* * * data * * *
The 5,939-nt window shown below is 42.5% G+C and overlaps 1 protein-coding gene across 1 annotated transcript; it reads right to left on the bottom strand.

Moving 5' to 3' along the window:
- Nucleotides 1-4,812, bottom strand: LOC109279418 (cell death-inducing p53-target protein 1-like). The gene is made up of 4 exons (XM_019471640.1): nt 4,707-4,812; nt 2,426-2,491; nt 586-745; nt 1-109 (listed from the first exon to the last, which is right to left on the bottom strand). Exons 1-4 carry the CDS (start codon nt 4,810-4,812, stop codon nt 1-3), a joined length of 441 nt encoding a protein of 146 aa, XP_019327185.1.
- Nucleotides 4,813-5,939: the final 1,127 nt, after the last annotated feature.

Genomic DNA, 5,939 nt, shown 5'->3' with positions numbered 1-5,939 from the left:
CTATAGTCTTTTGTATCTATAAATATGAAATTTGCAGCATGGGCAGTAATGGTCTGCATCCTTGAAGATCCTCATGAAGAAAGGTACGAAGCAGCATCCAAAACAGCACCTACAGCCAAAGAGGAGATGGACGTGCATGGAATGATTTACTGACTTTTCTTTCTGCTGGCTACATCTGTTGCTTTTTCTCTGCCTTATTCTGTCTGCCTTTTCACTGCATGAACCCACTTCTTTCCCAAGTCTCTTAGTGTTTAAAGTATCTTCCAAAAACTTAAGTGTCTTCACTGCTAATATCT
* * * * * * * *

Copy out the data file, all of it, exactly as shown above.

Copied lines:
The 5,939-nt window shown below is 42.5% G+C and overlaps 1 protein-coding gene across 1 annotated transcript; it reads right to left on the bottom strand.

Moving 5' to 3' along the window:
- Nucleotides 1-4,812, bottom strand: LOC109279418 (cell death-inducing p53-target protein 1-like). The gene is made up of 4 exons (XM_019471640.1): nt 4,707-4,812; nt 2,426-2,491; nt 586-745; nt 1-109 (listed from the first exon to the last, which is right to left on the bottom strand). Exons 1-4 carry the CDS (start codon nt 4,810-4,812, stop codon nt 1-3), a joined length of 441 nt encoding a protein of 146 aa, XP_019327185.1.
- Nucleotides 4,813-5,939: the final 1,127 nt, after the last annotated feature.

Genomic DNA, 5,939 nt, shown 5'->3' with positions numbered 1-5,939 from the left:
CTATAGTCTTTTGTATCTATAAATATGAAATTTGCAGCATGGGCAGTAATGGTCTGCATCCTTGAAGATCCTCATGAAGAAAGGTACGAAGCAGCATCCAAAACAGCACCTACAGCCAAAGAGGAGATGGACGTGCATGGAATGATTTACTGACTTTTCTTTCTGCTGGCTACATCTGTTGCTTTTTCTCTGCCTTATTCTGTCTGCCTTTTCACTGCATGAACCCACTTCTTTCCCAAGTCTCTTAGTGTTTAAAGTATCTTCCAAAAACTTAAGTGTCTTCACTGCTAATATCT